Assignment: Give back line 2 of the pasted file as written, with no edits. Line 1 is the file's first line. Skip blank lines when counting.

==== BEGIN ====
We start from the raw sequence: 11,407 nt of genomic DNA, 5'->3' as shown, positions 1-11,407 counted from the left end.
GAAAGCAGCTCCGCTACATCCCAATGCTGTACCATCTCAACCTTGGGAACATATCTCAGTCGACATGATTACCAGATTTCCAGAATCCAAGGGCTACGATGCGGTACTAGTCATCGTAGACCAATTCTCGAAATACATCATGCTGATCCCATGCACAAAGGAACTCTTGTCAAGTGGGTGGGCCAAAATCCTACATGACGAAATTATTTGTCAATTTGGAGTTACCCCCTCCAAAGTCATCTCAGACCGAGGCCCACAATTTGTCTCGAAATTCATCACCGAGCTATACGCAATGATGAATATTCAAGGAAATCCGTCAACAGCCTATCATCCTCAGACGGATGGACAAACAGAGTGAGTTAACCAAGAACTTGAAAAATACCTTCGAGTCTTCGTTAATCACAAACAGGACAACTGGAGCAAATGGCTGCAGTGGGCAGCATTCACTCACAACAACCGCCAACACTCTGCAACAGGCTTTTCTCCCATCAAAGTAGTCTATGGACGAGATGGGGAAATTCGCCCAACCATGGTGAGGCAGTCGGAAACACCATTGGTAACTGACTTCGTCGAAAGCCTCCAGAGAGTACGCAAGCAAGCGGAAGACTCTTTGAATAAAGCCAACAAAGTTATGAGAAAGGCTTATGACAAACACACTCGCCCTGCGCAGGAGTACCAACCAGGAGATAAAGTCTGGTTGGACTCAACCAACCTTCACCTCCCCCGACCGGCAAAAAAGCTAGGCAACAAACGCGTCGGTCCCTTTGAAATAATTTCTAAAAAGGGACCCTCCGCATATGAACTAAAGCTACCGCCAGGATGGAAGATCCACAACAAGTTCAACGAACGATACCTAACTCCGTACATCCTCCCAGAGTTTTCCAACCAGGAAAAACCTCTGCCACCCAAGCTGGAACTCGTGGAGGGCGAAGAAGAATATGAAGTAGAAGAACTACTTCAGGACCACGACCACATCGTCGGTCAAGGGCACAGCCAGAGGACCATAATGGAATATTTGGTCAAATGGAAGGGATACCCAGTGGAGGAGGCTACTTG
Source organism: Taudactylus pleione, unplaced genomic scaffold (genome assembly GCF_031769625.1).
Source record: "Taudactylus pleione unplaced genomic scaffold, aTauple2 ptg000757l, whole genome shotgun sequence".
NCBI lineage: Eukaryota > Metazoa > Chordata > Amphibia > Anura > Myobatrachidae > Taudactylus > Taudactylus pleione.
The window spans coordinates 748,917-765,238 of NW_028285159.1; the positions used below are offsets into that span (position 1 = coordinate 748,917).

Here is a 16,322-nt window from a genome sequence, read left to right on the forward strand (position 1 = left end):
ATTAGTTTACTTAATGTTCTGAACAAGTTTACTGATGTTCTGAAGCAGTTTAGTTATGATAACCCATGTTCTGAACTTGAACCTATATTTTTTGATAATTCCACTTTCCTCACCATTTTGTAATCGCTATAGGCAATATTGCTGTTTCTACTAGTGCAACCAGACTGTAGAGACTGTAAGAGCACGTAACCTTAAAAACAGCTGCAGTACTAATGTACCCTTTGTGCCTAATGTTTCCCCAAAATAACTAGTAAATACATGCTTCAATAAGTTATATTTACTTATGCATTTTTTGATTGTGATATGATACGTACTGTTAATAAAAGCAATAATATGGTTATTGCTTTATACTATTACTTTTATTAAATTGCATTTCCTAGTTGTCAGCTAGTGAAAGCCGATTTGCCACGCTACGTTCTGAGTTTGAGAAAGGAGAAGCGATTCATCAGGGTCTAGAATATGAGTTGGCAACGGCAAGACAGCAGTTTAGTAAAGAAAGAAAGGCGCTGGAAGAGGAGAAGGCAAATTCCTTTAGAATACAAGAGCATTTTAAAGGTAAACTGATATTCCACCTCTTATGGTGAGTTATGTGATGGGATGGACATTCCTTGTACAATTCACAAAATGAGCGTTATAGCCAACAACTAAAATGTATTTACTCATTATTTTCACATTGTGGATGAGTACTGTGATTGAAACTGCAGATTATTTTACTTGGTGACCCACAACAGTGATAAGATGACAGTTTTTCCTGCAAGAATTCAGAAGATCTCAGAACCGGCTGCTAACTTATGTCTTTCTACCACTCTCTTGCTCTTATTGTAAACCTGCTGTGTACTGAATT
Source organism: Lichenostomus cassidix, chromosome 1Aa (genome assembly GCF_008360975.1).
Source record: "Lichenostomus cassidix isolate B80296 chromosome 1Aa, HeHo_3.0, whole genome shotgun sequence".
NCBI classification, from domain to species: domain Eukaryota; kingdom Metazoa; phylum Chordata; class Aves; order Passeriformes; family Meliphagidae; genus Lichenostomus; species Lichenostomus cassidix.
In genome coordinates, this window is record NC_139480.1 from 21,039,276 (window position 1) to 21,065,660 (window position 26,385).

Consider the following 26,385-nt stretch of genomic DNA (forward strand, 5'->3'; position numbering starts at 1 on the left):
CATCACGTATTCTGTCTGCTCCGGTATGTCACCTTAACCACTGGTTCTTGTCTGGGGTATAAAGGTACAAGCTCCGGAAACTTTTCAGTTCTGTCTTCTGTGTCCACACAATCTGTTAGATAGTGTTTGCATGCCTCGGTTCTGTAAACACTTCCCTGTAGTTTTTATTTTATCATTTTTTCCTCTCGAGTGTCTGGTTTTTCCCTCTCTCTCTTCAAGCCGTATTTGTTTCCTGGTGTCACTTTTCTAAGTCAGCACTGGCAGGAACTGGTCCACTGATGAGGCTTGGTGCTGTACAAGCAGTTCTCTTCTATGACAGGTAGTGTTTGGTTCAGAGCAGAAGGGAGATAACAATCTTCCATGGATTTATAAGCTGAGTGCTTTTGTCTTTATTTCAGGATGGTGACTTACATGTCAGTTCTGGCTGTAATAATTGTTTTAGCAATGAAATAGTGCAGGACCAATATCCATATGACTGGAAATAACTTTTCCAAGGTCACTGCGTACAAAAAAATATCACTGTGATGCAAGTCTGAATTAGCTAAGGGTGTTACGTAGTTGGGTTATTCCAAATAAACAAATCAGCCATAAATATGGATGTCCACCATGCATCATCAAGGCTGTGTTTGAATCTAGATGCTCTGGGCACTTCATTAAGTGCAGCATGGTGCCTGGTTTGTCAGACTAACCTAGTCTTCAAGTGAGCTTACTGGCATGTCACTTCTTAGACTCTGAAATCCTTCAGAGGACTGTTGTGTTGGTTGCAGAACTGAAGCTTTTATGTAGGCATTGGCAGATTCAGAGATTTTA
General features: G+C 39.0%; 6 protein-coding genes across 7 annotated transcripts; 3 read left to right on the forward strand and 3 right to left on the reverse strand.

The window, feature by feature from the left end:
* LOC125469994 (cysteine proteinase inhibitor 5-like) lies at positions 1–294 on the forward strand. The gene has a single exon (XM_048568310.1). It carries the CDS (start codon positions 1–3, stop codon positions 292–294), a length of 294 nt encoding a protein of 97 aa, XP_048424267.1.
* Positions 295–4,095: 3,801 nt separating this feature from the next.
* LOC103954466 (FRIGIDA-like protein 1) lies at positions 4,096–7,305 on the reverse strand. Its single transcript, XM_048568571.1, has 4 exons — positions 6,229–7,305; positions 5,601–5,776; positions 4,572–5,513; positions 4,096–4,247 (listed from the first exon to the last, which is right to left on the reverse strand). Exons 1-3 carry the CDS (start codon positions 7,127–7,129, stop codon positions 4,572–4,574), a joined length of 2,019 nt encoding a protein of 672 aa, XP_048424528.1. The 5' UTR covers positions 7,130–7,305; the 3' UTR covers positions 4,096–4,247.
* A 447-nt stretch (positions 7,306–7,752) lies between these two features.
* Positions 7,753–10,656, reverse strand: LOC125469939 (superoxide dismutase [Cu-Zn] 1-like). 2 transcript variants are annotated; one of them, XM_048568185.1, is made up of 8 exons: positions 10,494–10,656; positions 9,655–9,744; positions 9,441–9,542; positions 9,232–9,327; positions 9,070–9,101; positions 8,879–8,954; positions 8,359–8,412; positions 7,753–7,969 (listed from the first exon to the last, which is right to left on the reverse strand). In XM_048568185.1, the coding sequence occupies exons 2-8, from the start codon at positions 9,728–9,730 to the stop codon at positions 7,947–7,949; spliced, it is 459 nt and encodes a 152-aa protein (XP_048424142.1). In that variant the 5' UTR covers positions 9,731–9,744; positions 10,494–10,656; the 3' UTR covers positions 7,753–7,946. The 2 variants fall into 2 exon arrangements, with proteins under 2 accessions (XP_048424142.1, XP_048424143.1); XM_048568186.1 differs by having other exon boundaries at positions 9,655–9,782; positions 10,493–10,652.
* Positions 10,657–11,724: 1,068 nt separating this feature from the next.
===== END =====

GAAAGCAGCTCCGCTACATCCCAATGCTGTACCATCTCAACCTTGGGAACATATCTCAGTCGACATGATTACCAGATTTCCAGAATCCAAGGGCTACGATGCGGTACTAGTCATCGTAGACCAATTCTCGAAATACATCATGCTGATCCCATGCACAAAGGAACTCTTGTCAAGTGGGTGGGCCAAAATCCTACATGACGAAATTATTTGTCAATTTGGAGTTACCCCCTCCAAAGTCATCTCAGACCGAGGCCCACAATTTGTCTCGAAATTCATCACCGAGCTATACGCAATGATGAATATTCAAGGAAATCCGTCAACAGCCTATCATCCTCAGACGGATGGACAAACAGAGTGAGTTAACCAAGAACTTGAAAAATACCTTCGAGTCTTCGTTAATCACAAACAGGACAACTGGAGCAAATGGCTGCAGTGGGCAGCATTCACTCACAACAACCGCCAACACTCTGCAACAGGCTTTTCTCCCATCAAAGTAGTCTATGGACGAGATGGGGAAATTCGCCCAACCATGGTGAGGCAGTCGGAAACACCATTGGTAACTGACTTCGTCGAAAGCCTCCAGAGAGTACGCAAGCAAGCGGAAGACTCTTTGAATAAAGCCAACAAAGTTATGAGAAAGGCTTATGACAAACACACTCGCCCTGCGCAGGAGTACCAACCAGGAGATAAAGTCTGGTTGGACTCAACCAACCTTCACCTCCCCCGACCGGCAAAAAAGCTAGGCAACAAACGCGTCGGTCCCTTTGAAATAATTTCTAAAAAGGGACCCTCCGCATATGAACTAAAGCTACCGCCAGGATGGAAGATCCACAACAAGTTCAACGAACGATACCTAACTCCGTACATCCTCCCAGAGTTTTCCAACCAGGAAAAACCTCTGCCACCCAAGCTGGAACTCGTGGAGGGCGAAGAAGAATATGAAGTAGAAGAACTACTTCAGGACCACGACCACATCGTCGGTCAAGGGCACAGCCAGAGGACCATAATGGAATATTTGGTCAAATGGAAGGGATACCCAGTGGAGGAGGCTACTTG